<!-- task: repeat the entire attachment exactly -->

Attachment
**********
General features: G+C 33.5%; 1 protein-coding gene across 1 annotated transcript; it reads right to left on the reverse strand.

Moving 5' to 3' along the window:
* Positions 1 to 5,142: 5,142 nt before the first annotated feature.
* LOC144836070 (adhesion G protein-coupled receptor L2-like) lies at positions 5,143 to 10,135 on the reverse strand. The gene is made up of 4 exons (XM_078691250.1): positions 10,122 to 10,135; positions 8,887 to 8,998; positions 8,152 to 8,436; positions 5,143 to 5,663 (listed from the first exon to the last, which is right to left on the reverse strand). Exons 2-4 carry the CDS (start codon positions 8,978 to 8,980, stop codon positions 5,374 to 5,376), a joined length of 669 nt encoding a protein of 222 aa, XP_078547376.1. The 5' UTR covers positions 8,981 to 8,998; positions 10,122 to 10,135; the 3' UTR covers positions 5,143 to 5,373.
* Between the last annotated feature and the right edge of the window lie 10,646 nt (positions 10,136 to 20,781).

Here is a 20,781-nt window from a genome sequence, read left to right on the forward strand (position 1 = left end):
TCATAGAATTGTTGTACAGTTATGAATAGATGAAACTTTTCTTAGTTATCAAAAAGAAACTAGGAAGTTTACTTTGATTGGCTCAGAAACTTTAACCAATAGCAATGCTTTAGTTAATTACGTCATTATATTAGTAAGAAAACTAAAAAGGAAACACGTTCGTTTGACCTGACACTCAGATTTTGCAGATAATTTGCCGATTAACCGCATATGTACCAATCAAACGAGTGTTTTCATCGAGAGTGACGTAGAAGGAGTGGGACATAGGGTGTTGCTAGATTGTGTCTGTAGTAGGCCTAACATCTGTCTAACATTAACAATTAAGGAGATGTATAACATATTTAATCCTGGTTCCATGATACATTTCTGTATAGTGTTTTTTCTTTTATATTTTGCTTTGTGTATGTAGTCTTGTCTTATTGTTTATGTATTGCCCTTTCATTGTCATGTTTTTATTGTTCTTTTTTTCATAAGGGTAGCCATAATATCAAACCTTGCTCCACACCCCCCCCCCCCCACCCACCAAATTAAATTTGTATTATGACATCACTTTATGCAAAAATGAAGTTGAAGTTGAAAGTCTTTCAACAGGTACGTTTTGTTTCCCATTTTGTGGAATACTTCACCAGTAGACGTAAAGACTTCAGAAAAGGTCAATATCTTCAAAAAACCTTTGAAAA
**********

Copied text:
General features: G+C 33.5%; 1 protein-coding gene across 1 annotated transcript; it reads right to left on the reverse strand.

Moving 5' to 3' along the window:
* Positions 1 to 5,142: 5,142 nt before the first annotated feature.
* LOC144836070 (adhesion G protein-coupled receptor L2-like) lies at positions 5,143 to 10,135 on the reverse strand. The gene is made up of 4 exons (XM_078691250.1): positions 10,122 to 10,135; positions 8,887 to 8,998; positions 8,152 to 8,436; positions 5,143 to 5,663 (listed from the first exon to the last, which is right to left on the reverse strand). Exons 2-4 carry the CDS (start codon positions 8,978 to 8,980, stop codon positions 5,374 to 5,376), a joined length of 669 nt encoding a protein of 222 aa, XP_078547376.1. The 5' UTR covers positions 8,981 to 8,998; positions 10,122 to 10,135; the 3' UTR covers positions 5,143 to 5,373.
* Between the last annotated feature and the right edge of the window lie 10,646 nt (positions 10,136 to 20,781).

Here is a 20,781-nt window from a genome sequence, read left to right on the forward strand (position 1 = left end):
TCATAGAATTGTTGTACAGTTATGAATAGATGAAACTTTTCTTAGTTATCAAAAAGAAACTAGGAAGTTTACTTTGATTGGCTCAGAAACTTTAACCAATAGCAATGCTTTAGTTAATTACGTCATTATATTAGTAAGAAAACTAAAAAGGAAACACGTTCGTTTGACCTGACACTCAGATTTTGCAGATAATTTGCCGATTAACCGCATATGTACCAATCAAACGAGTGTTTTCATCGAGAGTGACGTAGAAGGAGTGGGACATAGGGTGTTGCTAGATTGTGTCTGTAGTAGGCCTAACATCTGTCTAACATTAACAATTAAGGAGATGTATAACATATTTAATCCTGGTTCCATGATACATTTCTGTATAGTGTTTTTTCTTTTATATTTTGCTTTGTGTATGTAGTCTTGTCTTATTGTTTATGTATTGCCCTTTCATTGTCATGTTTTTATTGTTCTTTTTTTCATAAGGGTAGCCATAATATCAAACCTTGCTCCACACCCCCCCCCCCCCACCCACCAAATTAAATTTGTATTATGACATCACTTTATGCAAAAATGAAGTTGAAGTTGAAAGTCTTTCAACAGGTACGTTTTGTTTCCCATTTTGTGGAATACTTCACCAGTAGACGTAAAGACTTCAGAAAAGGTCAATATCTTCAAAAAACCTTTGAAAA